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Back to Section One | Back to Arts & Entertainment
posted Friday, December 17, 2010 - Volume 38 Issue 51
Progress as House votes 250-175 to repeal DADT
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Progress as House votes 250-175 to repeal DADT

Repeal heads back to the Senate as servicemembers plan sit-in

by Shaun Knittel - SGN Associate Editor

The House voted 250-175 on December 15 to repeal the 'Don't Ask, Don't Tell' (DADT) policy, sending the issue to the Senate for what could be the last chance (for now) to end the 1993 law that forbids Gays from serving openly in the U.S. armed forces.

Majority Leader Harry Reid has scheduled a vote on the DADT repeal bill for Saturday, December 18.

On December 16, Servicemembers Legal Defense Network (SLDN) announced servicemembers will sit in the Senate Gallery until DADT is defeated. 'Servicemembers are making it absolutely clear that senators need to stay in town until repeal is passed. We simply cannot let the clock run out and lose this historic opportunity. We need 60 votes to complete the bill and send it directly to the president's desk. We need to fight back on any amendments, as a change to the language will cause further delay,' said Aubrey Sarvis, Army veteran and executive director for SLDN.

Independent Senator Joseph Lieberman of Connecticut is planning to joined SLDN as they announce their sit-in on December 17.

Lieberman believes there are at least 61 votes to repeal the ban. Lieberman (who has been leading negotiations with Republican Senator Susan Collins of Maine on the legislation) called further delay unacceptable.

"We've got not 60, but now 61 members of the U.S. Senate publicly committed to the repeal of DADT," said Lieberman. "So all that will stop the repeal is a totally unacceptable refusal to bring our measure up in a timely way. We've got to get this done. We can get it done. It's an injustice. It's time for it to go."

With 61 senators supporting the repeal of DADT, the bill is cleared for passage if Democrats can bring it to a vote before the holidays. Failure to overturn the policy this year could relegate the issue to the back burner next year, when Republicans - who are far less supportive of allowing openly Gay individuals to serve in the military - take over the House and expand their power in the Senate.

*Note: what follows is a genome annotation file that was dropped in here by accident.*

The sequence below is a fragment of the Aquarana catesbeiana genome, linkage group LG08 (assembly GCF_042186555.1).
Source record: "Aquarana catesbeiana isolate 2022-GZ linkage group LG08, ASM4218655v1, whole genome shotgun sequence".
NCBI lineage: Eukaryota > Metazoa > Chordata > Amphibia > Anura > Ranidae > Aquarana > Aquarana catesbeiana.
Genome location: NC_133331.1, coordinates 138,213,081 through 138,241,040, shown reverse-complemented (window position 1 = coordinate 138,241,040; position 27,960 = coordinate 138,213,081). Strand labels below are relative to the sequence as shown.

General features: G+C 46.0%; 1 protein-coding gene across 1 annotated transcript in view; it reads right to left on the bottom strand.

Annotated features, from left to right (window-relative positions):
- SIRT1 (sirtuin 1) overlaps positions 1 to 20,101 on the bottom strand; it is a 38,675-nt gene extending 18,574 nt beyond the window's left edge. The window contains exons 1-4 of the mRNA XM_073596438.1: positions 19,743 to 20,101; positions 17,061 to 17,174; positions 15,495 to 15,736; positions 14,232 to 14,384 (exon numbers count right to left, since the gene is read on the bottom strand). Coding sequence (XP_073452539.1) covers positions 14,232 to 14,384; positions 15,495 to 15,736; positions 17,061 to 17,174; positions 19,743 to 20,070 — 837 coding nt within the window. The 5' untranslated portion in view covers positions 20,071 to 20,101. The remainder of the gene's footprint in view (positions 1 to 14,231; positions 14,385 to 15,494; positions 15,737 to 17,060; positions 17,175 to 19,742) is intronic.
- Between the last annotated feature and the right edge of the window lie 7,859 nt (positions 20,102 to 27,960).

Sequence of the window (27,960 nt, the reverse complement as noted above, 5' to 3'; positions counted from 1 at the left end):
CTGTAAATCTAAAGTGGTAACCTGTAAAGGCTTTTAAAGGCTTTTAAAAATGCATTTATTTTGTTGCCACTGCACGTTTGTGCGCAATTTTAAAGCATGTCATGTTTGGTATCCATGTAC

The timing of a potential vote on the legislation remains uncertain as lawmakers race to dispose of other major items in the days left before Christmas.

If repealed, The White House, in issuing a statement in support of the repeal, stressed that the change would go into effect only after the president, the secretary of defense, and the chairman of the Joint Chiefs of Staff certify that implementation is consistent with military readiness, retention, and unit cohesion.

White House press secretary Robert Gibbs declared December 16 that "I believe we have the votes" to allow Gay troops to serve openly in the military.

The comments came after several Republican senators announced they were ready to vote in favor of the stand-alone bill. Senators Scott Brown of Massachusetts and Lisa Murkowski of Alaska both said December 16 they would support it. Senator Olympia Snowe of Maine said December 15 that she would back it.

In recent weeks, the issue has split the military. Defense Secretary Robert Gates and other senior military leaders support lifting the restrictions on Gay service, citing a recent Pentagon study which shows that most people in uniform don't object to serving with Gays and Lesbians. But the head of the Marine Corps, Commandant General James Amos, says that lifting the ban during wartime could cost lives.

"I don't want to lose any Marines to the distraction," he said this week.

Joe Solmonese, Human Rights Campaign president, said the December 15 vote means the House has confirmed - for the second time - what military leaders, most troops, and the American public have been saying: that "the only thing that matters on the battlefield is the ability to do the job."

"It is up to the Senate to consign this failed and discriminatory law to the dustbin of history," he added.

Since the law was implemented in 1993, more than 13,500 servicemembers have been dismissed under DADT.

The Obama administration, while supporting the repeal, is appealing the ruling of a California federal judge that the ban on Gays serving openly in the military is unconstitutional. The administration says Congress should overturn the policy, but Gay rights groups say they will shift their focus back to the courts if Congress fails to act.

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